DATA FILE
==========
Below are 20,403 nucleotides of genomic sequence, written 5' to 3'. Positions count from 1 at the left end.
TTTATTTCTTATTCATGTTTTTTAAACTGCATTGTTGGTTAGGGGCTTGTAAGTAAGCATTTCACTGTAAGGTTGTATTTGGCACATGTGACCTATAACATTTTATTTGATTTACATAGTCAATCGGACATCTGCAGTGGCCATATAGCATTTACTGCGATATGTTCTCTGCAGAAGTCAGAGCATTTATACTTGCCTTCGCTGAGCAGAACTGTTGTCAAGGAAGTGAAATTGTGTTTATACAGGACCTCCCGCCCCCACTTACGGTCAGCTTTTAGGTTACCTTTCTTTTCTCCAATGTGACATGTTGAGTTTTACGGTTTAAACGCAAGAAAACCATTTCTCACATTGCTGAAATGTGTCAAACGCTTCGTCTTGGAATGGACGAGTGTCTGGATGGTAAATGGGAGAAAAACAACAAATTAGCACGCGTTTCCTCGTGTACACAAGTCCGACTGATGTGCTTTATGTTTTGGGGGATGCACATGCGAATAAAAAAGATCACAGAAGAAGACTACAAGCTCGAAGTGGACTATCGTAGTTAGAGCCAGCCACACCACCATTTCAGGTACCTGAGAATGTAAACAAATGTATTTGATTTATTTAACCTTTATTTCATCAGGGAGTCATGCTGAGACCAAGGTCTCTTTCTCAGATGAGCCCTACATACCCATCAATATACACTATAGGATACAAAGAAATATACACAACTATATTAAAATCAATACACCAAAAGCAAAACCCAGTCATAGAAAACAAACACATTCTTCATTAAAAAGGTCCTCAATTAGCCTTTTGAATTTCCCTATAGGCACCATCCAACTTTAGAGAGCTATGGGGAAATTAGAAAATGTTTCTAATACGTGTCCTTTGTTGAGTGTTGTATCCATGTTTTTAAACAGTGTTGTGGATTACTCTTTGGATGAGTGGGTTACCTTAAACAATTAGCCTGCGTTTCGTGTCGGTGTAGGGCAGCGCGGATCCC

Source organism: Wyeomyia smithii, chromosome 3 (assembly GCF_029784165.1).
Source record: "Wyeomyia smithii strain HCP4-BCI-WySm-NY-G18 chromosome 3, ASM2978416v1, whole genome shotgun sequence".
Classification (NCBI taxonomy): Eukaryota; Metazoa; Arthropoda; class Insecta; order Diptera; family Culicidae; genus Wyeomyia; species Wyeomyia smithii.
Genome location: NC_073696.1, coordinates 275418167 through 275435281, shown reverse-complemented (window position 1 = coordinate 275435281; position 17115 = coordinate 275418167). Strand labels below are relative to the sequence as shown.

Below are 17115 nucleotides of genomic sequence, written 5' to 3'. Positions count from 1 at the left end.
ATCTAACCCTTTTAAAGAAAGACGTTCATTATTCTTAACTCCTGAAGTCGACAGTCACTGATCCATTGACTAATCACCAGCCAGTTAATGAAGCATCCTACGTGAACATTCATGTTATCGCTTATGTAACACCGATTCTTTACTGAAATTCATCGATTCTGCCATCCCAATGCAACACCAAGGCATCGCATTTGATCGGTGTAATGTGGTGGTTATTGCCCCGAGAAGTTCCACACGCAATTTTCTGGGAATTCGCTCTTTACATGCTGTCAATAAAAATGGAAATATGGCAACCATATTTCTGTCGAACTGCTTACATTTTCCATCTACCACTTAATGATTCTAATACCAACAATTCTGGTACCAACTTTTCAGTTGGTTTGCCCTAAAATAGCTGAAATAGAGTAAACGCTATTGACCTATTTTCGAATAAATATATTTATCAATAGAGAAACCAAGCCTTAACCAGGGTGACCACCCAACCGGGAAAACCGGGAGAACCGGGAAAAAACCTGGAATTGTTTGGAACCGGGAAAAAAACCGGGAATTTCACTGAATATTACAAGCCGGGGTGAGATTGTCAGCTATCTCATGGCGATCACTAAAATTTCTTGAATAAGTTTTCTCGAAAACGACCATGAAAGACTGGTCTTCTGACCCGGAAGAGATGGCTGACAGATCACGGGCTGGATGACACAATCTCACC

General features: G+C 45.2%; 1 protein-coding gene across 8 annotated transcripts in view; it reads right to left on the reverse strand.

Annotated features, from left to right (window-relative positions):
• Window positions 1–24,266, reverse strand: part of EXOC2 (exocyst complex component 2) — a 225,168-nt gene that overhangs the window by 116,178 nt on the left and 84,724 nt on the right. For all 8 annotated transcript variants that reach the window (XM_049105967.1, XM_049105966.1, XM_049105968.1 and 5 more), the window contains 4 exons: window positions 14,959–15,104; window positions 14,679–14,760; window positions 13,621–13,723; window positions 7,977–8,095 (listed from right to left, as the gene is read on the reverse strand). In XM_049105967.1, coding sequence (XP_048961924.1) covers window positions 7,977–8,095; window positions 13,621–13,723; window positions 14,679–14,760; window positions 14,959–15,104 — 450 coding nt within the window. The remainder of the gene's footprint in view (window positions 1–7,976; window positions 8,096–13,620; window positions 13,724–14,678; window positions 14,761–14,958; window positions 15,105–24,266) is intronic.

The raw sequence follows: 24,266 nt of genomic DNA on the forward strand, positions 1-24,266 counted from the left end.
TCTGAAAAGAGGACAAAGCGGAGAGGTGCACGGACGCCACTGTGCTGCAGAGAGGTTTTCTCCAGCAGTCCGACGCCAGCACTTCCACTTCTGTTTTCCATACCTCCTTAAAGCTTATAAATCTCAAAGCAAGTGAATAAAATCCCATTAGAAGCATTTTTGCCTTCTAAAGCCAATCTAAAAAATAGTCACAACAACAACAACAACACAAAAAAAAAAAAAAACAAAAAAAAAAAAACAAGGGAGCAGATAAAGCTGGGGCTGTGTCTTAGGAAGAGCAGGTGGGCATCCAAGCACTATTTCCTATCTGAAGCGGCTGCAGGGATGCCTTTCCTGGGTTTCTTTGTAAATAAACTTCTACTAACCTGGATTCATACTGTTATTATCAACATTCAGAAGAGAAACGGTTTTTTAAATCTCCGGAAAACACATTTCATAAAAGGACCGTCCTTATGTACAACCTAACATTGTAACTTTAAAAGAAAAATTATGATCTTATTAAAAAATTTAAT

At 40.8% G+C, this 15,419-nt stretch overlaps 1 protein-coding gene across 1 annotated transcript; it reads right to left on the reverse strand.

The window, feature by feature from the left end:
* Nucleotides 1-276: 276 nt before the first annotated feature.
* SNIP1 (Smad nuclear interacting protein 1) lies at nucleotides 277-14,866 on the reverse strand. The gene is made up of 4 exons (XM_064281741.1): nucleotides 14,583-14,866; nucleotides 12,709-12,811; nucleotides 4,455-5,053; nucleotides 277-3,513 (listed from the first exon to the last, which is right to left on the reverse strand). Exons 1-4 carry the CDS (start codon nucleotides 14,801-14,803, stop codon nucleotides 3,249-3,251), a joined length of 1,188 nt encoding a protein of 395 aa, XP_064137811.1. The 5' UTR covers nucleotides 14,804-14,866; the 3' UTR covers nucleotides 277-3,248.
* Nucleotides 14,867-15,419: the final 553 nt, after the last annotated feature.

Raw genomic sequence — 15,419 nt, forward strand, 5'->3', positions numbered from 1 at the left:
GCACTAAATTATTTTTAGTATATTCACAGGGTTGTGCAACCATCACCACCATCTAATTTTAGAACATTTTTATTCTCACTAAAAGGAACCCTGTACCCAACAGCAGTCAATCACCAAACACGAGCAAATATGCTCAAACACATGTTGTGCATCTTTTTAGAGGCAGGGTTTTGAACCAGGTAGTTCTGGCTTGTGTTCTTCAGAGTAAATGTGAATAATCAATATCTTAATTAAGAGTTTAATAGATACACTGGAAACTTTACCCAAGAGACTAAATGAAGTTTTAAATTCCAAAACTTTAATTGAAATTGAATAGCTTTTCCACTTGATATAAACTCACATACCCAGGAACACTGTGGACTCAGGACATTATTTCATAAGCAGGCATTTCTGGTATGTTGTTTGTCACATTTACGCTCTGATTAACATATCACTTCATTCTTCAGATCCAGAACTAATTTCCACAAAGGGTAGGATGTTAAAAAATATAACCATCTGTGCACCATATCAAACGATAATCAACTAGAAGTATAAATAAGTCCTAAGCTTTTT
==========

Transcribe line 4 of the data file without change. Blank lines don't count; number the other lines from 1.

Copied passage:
Source record: "Wyeomyia smithii strain HCP4-BCI-WySm-NY-G18 chromosome 3, ASM2978416v1, whole genome shotgun sequence".